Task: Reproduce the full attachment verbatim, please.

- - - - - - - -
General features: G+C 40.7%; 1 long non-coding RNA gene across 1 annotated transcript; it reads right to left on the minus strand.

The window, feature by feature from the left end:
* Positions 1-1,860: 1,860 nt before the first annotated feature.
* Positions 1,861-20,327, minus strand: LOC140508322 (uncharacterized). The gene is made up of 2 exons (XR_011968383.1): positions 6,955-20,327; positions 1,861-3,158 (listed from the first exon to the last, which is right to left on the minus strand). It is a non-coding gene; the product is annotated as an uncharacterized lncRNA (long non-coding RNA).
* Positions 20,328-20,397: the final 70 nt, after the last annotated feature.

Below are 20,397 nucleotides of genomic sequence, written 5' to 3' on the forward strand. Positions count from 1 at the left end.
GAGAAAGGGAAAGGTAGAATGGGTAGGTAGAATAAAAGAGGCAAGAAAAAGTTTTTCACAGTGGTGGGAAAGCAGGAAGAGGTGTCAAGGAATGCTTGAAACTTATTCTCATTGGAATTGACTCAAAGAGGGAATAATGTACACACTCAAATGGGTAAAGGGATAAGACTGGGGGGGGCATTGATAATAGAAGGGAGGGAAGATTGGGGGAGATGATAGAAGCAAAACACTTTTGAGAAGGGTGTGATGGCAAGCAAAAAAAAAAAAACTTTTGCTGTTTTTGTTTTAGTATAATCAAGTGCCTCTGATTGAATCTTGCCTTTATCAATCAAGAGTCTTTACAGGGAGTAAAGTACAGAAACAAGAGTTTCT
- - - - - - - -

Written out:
General features: G+C 40.7%; 1 long non-coding RNA gene across 1 annotated transcript; it reads right to left on the minus strand.

The window, feature by feature from the left end:
* Positions 1-1,860: 1,860 nt before the first annotated feature.
* Positions 1,861-20,327, minus strand: LOC140508322 (uncharacterized). The gene is made up of 2 exons (XR_011968383.1): positions 6,955-20,327; positions 1,861-3,158 (listed from the first exon to the last, which is right to left on the minus strand). It is a non-coding gene; the product is annotated as an uncharacterized lncRNA (long non-coding RNA).
* Positions 20,328-20,397: the final 70 nt, after the last annotated feature.

Below are 20,397 nucleotides of genomic sequence, written 5' to 3' on the forward strand. Positions count from 1 at the left end.
GAGAAAGGGAAAGGTAGAATGGGTAGGTAGAATAAAAGAGGCAAGAAAAAGTTTTTCACAGTGGTGGGAAAGCAGGAAGAGGTGTCAAGGAATGCTTGAAACTTATTCTCATTGGAATTGACTCAAAGAGGGAATAATGTACACACTCAAATGGGTAAAGGGATAAGACTGGGGGGGGCATTGATAATAGAAGGGAGGGAAGATTGGGGGAGATGATAGAAGCAAAACACTTTTGAGAAGGGTGTGATGGCAAGCAAAAAAAAAAAAACTTTTGCTGTTTTTGTTTTAGTATAATCAAGTGCCTCTGATTGAATCTTGCCTTTATCAATCAAGAGTCTTTACAGGGAGTAAAGTACAGAAACAAGAGTTTCT